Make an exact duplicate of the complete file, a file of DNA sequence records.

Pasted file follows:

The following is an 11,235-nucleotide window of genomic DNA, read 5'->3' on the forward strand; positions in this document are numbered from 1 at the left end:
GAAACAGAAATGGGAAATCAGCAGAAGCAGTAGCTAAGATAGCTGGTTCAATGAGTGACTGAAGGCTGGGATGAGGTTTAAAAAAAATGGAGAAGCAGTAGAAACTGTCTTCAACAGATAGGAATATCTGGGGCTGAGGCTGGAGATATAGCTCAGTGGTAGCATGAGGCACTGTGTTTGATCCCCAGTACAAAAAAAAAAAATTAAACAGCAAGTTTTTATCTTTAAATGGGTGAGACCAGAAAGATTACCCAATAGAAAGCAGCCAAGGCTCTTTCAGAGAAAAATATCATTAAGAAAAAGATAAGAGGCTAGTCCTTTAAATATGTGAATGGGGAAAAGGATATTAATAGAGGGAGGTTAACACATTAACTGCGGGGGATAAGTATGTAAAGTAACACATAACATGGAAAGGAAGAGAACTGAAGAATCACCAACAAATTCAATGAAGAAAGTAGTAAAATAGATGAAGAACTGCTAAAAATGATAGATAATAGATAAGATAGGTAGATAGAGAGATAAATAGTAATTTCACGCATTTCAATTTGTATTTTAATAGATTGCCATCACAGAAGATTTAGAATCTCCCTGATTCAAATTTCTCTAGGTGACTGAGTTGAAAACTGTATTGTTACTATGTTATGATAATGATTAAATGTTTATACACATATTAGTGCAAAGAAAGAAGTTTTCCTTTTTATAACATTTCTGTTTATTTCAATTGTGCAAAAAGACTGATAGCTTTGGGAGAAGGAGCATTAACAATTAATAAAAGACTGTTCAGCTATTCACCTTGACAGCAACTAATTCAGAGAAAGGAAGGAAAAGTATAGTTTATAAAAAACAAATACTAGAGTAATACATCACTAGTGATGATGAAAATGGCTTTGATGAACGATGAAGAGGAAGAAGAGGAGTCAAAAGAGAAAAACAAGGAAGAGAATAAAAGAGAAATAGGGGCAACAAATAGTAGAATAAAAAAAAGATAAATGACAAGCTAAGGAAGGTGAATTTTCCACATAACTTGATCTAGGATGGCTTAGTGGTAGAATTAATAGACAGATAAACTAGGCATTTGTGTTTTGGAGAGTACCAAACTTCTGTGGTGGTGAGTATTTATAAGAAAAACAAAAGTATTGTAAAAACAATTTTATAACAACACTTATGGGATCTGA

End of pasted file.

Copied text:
The following is an 11,235-nucleotide window of genomic DNA, read 5'->3' on the forward strand; positions in this document are numbered from 1 at the left end:
GAAACAGAAATGGGAAATCAGCAGAAGCAGTAGCTAAGATAGCTGGTTCAATGAGTGACTGAAGGCTGGGATGAGGTTTAAAAAAAATGGAGAAGCAGTAGAAACTGTCTTCAACAGATAGGAATATCTGGGGCTGAGGCTGGAGATATAGCTCAGTGGTAGCATGAGGCACTGTGTTTGATCCCCAGTACAAAAAAAAAAAATTAAACAGCAAGTTTTTATCTTTAAATGGGTGAGACCAGAAAGATTACCCAATAGAAAGCAGCCAAGGCTCTTTCAGAGAAAAATATCATTAAGAAAAAGATAAGAGGCTAGTCCTTTAAATATGTGAATGGGGAAAAGGATATTAATAGAGGGAGGTTAACACATTAACTGCGGGGGATAAGTATGTAAAGTAACACATAACATGGAAAGGAAGAGAACTGAAGAATCACCAACAAATTCAATGAAGAAAGTAGTAAAATAGATGAAGAACTGCTAAAAATGATAGATAATAGATAAGATAGGTAGATAGAGAGATAAATAGTAATTTCACGCATTTCAATTTGTATTTTAATAGATTGCCATCACAGAAGATTTAGAATCTCCCTGATTCAAATTTCTCTAGGTGACTGAGTTGAAAACTGTATTGTTACTATGTTATGATAATGATTAAATGTTTATACACATATTAGTGCAAAGAAAGAAGTTTTCCTTTTTATAACATTTCTGTTTATTTCAATTGTGCAAAAAGACTGATAGCTTTGGGAGAAGGAGCATTAACAATTAATAAAAGACTGTTCAGCTATTCACCTTGACAGCAACTAATTCAGAGAAAGGAAGGAAAAGTATAGTTTATAAAAAACAAATACTAGAGTAATACATCACTAGTGATGATGAAAATGGCTTTGATGAACGATGAAGAGGAAGAAGAGGAGTCAAAAGAGAAAAACAAGGAAGAGAATAAAAGAGAAATAGGGGCAACAAATAGTAGAATAAAAAAAAGATAAATGACAAGCTAAGGAAGGTGAATTTTCCACATAACTTGATCTAGGATGGCTTAGTGGTAGAATTAATAGACAGATAAACTAGGCATTTGTGTTTTGGAGAGTACCAAACTTCTGTGGTGGTGAGTATTTATAAGAAAAACAAAAGTATTGTAAAAACAATTTTATAACAACACTTATGGGATCTGA